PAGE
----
WATER pricing is shaping up to be a key election issue for irrigators in North Queensland, with the sugar industry backing a call for prices to be dropped by 25 per cent.
The Australian Sugar Milling Council said a 25 per cent reduction in state government irrigated water tariffs could add $220 million to Queensland's economy over the next four years, while supporting thousands of jobs in the regions.
Hinchinbrook MP Nick Dametto rose in parliament on Tuesday to query Premier Annastacia Palaszczuk about the economic boost hosting the AFL grand final would give Queensland, versus addressing water costs.
"It is estimated that hosting the AFL grand final will generate 80 jobs and give a $17 million boost to our economy," Mr Dametto said.
"A 25 per cent reduction in state water tariffs will add $220 million to the Queensland economy, supporting jobs over the next four years-the equivalent of 11 AFL grand finals.
"The government has done it's best to rip the guts out of agriculture in this state through its farm-destroying vegetation management legislation and new reef regulations.
"The layering up of legislation and regulation has stripped farmers of their full yield potential, the least they could do is provide financial relief through water tariff reduction."
Mr Dametto asked Ms Palaszczuk whether she would meet with Katter's Australian Party and members of the sugar industry to discuss their plan to reduce water prices by 25 per cent.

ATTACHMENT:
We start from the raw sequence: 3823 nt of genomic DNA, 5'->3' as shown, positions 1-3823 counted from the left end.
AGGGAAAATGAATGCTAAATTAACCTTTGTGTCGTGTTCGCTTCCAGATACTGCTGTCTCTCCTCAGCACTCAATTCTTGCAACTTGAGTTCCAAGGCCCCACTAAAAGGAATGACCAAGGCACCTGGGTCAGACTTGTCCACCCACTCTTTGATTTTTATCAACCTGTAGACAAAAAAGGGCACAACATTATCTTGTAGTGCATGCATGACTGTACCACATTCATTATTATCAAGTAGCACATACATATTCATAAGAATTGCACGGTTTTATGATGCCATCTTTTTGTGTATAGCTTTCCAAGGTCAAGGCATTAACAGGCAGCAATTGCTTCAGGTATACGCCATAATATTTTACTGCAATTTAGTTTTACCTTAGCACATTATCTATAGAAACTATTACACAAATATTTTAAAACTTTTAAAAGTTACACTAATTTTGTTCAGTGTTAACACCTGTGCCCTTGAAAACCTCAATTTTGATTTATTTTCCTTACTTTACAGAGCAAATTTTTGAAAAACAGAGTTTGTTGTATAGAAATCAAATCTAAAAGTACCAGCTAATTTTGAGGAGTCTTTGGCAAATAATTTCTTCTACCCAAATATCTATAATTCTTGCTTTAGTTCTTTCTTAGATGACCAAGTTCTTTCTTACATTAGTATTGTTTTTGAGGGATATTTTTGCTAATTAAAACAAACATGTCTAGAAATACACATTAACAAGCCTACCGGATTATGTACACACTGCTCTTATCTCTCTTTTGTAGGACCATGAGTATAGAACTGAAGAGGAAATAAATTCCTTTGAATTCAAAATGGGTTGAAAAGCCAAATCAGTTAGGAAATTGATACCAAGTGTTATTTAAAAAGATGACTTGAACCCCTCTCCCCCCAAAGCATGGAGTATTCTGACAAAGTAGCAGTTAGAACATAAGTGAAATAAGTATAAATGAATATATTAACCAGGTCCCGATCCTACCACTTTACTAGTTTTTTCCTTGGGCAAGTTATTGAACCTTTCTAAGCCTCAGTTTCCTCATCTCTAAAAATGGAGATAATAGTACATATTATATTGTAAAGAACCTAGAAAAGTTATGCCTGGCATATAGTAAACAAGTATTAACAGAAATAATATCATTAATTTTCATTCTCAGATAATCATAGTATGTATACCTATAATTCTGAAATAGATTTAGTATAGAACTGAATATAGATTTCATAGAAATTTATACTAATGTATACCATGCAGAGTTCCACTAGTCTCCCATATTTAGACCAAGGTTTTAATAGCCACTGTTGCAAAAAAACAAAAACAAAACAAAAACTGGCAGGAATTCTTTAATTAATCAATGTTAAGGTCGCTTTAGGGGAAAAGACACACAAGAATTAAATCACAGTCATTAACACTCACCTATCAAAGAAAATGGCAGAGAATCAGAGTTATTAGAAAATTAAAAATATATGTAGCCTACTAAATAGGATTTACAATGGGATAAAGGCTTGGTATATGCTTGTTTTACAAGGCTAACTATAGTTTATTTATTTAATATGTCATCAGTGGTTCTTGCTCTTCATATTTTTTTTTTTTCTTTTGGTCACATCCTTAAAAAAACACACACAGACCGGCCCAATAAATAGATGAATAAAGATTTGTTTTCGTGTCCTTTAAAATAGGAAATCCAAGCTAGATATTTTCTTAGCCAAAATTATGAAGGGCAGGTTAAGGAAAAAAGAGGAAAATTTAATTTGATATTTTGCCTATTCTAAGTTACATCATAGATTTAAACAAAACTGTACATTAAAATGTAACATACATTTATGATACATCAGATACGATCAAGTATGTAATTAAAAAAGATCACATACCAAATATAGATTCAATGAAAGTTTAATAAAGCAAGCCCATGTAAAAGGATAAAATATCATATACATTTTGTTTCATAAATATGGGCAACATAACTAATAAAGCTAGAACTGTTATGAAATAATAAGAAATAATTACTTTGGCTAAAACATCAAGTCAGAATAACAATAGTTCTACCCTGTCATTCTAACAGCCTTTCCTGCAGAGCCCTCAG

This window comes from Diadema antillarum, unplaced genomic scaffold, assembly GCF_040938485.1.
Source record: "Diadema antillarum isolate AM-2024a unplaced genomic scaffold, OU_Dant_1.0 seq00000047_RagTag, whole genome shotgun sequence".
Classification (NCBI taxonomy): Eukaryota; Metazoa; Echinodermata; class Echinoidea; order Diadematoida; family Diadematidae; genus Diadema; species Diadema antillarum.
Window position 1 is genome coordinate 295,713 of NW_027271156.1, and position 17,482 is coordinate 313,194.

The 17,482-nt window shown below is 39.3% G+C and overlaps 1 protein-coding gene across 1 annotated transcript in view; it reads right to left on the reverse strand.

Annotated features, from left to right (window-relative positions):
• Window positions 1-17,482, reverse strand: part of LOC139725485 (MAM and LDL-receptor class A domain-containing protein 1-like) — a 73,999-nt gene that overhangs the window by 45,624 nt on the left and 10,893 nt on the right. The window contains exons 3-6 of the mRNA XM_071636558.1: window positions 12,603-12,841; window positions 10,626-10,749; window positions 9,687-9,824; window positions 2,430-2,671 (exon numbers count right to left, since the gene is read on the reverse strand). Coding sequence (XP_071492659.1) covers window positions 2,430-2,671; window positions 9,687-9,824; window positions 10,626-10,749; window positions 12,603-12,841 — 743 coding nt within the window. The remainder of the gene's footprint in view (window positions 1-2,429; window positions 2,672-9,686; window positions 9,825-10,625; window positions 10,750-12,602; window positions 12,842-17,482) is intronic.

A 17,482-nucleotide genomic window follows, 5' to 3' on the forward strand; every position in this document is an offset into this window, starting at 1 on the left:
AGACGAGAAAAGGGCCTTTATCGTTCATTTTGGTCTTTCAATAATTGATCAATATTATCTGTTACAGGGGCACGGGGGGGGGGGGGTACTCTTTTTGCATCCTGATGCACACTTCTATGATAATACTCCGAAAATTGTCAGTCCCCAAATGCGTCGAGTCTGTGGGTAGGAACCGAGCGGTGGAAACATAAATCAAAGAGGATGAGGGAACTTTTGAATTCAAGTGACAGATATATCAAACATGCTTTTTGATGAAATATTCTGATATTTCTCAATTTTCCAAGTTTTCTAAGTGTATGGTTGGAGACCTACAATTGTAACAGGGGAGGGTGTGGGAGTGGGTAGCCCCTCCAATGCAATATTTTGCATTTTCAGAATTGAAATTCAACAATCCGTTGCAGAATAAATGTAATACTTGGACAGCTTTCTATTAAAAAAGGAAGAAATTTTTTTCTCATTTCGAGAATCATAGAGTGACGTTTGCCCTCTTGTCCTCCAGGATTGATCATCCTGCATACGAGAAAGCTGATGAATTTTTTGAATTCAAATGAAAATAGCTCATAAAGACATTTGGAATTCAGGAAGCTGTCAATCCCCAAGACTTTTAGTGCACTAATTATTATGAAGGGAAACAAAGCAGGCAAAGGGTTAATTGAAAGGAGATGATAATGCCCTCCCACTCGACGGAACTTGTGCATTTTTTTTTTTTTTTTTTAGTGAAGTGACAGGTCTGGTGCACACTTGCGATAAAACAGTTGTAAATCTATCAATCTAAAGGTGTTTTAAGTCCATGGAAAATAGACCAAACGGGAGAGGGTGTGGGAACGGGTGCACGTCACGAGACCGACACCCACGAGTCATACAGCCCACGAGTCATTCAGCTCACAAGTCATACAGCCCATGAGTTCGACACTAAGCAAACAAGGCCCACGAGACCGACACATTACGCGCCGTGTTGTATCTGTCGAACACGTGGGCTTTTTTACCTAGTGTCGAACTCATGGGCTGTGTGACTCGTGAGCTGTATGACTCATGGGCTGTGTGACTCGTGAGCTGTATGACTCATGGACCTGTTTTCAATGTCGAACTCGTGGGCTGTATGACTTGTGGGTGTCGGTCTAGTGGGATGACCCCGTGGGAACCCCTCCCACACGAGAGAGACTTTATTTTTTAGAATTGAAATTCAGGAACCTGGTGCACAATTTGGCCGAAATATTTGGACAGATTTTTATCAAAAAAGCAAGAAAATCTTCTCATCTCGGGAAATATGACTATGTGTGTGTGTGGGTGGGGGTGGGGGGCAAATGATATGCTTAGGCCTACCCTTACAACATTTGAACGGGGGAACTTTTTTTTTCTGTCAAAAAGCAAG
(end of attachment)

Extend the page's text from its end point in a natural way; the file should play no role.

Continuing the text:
Ms Palaszczuk committed to the meeting, saying she was 'always happy to meet with members of the Katter party.'
KAP Leader and Traeger MP Robbie Katter said agriculture and mining would continue to prop Queensland's economy up but it could not afford to continue being constrained by high water prices.
ASMC chief executive officer David Pietsch said the KAP commitment and its offer to broker talks with the Premier on the critical issue of water prices was a positive development.
The LNP has also committed to cut irrigation water prices by 20 per cent.
"The Queensland sugar industry has hung tough through this pandemic and we're calling on the government to invest in our sugar industry's capacity to generate more jobs and more economic benefits for regional Queensland," Mr Pietsch said.
Mr Pietsch said the Queensland sugar industry generated more than $4 billion to the Queensland economy each year and supported more than 23,000 jobs throughout the state yet faced significant challenges from higher input costs and government charges, increasing overseas competition and depressed global sugar prices.
"We can help Queensland back on the road to recovery and support the Premier's focus on job creation, but not without a reduction in water charges," Mr Pietsch said.